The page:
Presentation with Denise Ritter Bernardini
Denise Ritter Bernardini is currently on voice faculty at University of Toledo in Toledo, Ohio. Denise has taught at the University of Oklahoma and Oklahoma City University. Ms. Ritter has extensive Oratorio experience with performances under the batons of world-renowned conductors such as Robert Shaw and John Rutter. She has
performed with orchestras such as Fort Worth Symphony, Tulsa Symphony, Fort Wayne Philharmonic the Symphony of Bartlesville, Oklahoma, Oklahoma City Symphony as well as many other symphonic organizations. Ms. Ritter’s Operatic roles include her recently performed Mother in Amahl and The Night Visitors, La Traviata in
Charlottesville Virginia as Violetta as well as with Master Works Festival, after receiving rave reviews Ms. Ritter was asked to return as Gilda in Verdi’s Rigoletto with the Oratorio Society of Charlottesville Virginia. Other leading roles in opera include Hanna in The Merry Widow, ChoChoka in The Cunning Little Vixen, Yum Yum in The Mikado
and Rosalinda in Die Fledermaus. Her recital work is equally impressive and has collaborated with coaches and accompanists such as Steven Blier, Martin Katz, Marilyn Horn, Julian Kwok, Sherill Milnes and Paul Sperry. While completing her Doctoral degree at the University of Oklahoma Denise studied with the incomparable Marilyn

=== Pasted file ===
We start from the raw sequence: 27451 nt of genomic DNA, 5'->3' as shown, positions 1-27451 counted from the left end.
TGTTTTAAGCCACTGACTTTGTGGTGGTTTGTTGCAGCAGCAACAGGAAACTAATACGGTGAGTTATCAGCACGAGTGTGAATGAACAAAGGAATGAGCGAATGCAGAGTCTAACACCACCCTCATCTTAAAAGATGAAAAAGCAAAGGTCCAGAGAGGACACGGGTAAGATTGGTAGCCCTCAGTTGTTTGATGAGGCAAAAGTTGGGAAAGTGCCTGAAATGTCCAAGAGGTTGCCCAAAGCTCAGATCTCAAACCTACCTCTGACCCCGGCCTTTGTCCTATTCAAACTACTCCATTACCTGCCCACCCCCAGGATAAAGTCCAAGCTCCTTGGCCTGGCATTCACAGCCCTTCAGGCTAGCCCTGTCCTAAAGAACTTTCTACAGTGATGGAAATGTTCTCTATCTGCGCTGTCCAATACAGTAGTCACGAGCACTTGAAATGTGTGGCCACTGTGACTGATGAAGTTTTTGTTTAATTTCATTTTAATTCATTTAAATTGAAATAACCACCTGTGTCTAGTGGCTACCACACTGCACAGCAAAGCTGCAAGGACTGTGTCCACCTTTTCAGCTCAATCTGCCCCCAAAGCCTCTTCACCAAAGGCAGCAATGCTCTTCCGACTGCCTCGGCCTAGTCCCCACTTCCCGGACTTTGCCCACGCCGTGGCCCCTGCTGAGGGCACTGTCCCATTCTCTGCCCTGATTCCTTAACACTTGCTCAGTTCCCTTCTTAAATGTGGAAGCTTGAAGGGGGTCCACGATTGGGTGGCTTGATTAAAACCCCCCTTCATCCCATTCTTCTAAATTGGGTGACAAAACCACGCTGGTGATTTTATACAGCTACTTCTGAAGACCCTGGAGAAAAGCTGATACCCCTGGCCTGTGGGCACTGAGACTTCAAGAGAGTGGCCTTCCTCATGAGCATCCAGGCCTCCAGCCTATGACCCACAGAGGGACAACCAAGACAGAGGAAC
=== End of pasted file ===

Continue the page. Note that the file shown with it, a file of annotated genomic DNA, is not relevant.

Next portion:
Horn and Dr. Dolores Leffingwell. Ms. Ritter has been a soloist in prestigious venues such as Carnegie Hall with the New York Pops as well as the Actor’s Club in New York. Ms. Ritter has received several prominent awards, some of which are from the Metropolitan Opera, American Traditions Competition and the Benton- Schmidt Contest and the National Federation of Music Clubs. Ms. Ritter’s upcoming performances include a solo appearance with Ft. Wayne Symphony, Manchester Symphony and Tulsa Symphony as well as a collaborative recital with faculty from University of Toledo. Denise is also artistic director for The Art Song Festival and Workshops held every Toledo Ohio.
The purpose of this presentation is to provide singer, accompanist and listener a historical reference to cabaret songs. Additionally for the singer and accompanist it is a guide to performance practice of selected cabaret songs from the twentieth and twentyfirst centuries, written by selected composers who worked from 1900 to the present. The chosen composers are Erik Satie (Dive de l’empire, Je te veux), Francis Poulenc (Torèador, A sa guitar), Arnold Schoenberg (Galathea, Gigerlette, Der Genüngsame Liebhaber, Mahnung), Kurt Weill (Je ne t’aime pas, Youkali), Benjamin Britten (Calypso, Funeral Blues), and Benjamin Moore (See How a Flower Blossoms, Let the Walls Fall Down). The traditions for both past and modern cabaret songs are discussed and demonstrated.
In the last twenty years, there has been a revival of cabaret music and cabaret establishments, especially in New York City. Moreover, an ever-increasing demand for
classical singers to crossover into popular and musical theater genres has caused a rise in the need for further studies in the literature of this genre and its stylistic practices. Classical singers who are trained in the traditional sense of vocal technique find modern performance practice of popular styles such as cabaret difficult to manage. Therefore this presentation will give them a reference point from which to start.